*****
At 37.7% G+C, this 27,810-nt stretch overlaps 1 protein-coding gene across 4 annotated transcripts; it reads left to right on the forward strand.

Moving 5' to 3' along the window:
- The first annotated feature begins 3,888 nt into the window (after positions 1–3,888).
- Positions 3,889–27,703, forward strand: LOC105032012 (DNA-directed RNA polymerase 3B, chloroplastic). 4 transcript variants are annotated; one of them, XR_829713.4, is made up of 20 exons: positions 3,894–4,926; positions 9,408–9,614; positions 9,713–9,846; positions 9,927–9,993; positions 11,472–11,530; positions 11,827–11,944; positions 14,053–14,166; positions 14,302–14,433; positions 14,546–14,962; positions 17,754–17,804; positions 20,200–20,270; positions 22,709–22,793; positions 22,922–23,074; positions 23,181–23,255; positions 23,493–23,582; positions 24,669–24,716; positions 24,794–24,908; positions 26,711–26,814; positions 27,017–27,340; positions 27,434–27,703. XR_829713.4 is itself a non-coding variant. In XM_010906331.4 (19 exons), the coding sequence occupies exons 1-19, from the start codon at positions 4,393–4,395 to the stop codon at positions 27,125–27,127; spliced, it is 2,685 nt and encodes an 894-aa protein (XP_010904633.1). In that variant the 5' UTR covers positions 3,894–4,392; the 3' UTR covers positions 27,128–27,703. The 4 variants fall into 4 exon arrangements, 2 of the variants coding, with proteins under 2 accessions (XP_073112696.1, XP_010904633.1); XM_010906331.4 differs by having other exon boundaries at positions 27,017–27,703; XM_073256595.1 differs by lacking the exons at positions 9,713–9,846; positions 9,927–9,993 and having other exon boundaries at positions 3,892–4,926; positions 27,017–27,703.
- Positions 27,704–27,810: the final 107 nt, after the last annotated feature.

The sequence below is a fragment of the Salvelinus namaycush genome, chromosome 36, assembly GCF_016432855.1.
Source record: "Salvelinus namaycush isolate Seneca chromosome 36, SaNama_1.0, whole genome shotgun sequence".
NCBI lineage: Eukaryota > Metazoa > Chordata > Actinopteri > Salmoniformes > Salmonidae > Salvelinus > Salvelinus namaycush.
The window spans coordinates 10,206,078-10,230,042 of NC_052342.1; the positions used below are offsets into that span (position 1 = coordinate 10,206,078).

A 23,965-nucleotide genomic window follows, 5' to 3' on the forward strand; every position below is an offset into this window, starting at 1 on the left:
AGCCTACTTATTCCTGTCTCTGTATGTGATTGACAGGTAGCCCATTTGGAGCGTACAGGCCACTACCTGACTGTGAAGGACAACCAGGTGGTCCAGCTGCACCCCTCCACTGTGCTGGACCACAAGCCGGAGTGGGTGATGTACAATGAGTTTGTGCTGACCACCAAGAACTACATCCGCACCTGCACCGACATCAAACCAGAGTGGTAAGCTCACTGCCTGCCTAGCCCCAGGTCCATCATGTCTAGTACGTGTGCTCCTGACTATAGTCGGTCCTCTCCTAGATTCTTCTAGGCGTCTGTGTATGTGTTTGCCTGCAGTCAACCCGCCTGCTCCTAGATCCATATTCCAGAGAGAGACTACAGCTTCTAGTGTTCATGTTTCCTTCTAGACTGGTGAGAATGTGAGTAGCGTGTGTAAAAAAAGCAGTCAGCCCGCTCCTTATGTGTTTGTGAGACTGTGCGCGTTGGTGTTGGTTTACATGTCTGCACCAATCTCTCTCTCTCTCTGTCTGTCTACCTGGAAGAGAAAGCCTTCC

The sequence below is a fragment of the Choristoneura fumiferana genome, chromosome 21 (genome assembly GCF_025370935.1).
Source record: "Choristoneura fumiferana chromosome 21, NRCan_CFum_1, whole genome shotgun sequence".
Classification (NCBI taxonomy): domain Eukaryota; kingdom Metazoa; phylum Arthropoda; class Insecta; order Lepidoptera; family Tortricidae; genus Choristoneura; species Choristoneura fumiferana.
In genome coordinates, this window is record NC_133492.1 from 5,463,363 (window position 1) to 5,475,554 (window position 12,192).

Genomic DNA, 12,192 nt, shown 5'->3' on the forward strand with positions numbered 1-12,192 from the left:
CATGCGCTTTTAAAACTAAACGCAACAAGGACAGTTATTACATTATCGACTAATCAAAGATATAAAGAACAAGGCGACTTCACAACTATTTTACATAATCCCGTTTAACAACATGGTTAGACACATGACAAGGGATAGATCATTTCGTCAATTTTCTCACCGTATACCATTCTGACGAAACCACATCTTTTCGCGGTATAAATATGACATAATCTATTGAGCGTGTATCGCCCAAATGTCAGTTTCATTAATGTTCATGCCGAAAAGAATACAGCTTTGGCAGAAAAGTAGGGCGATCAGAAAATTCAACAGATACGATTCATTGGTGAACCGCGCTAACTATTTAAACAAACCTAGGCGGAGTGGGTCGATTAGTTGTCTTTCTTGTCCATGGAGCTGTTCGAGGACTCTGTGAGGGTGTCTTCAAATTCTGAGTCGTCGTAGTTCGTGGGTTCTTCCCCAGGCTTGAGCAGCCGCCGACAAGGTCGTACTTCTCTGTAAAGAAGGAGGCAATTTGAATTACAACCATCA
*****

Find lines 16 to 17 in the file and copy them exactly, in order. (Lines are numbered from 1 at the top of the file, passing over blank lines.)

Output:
Genomic DNA, 12,192 nt, shown 5'->3' on the forward strand with positions numbered 1-12,192 from the left:
CATGCGCTTTTAAAACTAAACGCAACAAGGACAGTTATTACATTATCGACTAATCAAAGATATAAAGAACAAGGCGACTTCACAACTATTTTACATAATCCCGTTTAACAACATGGTTAGACACATGACAAGGGATAGATCATTTCGTCAATTTTCTCACCGTATACCATTCTGACGAAACCACATCTTTTCGCGGTATAAATATGACATAATCTATTGAGCGTGTATCGCCCAAATGTCAGTTTCATTAATGTTCATGCCGAAAAGAATACAGCTTTGGCAGAAAAGTAGGGCGATCAGAAAATTCAACAGATACGATTCATTGGTGAACCGCGCTAACTATTTAAACAAACCTAGGCGGAGTGGGTCGATTAGTTGTCTTTCTTGTCCATGGAGCTGTTCGAGGACTCTGTGAGGGTGTCTTCAAATTCTGAGTCGTCGTAGTTCGTGGGTTCTTCCCCAGGCTTGAGCAGCCGCCGACAAGGTCGTACTTCTCTGTAAAGAAGGAGGCAATTTGAATTACAACCATCA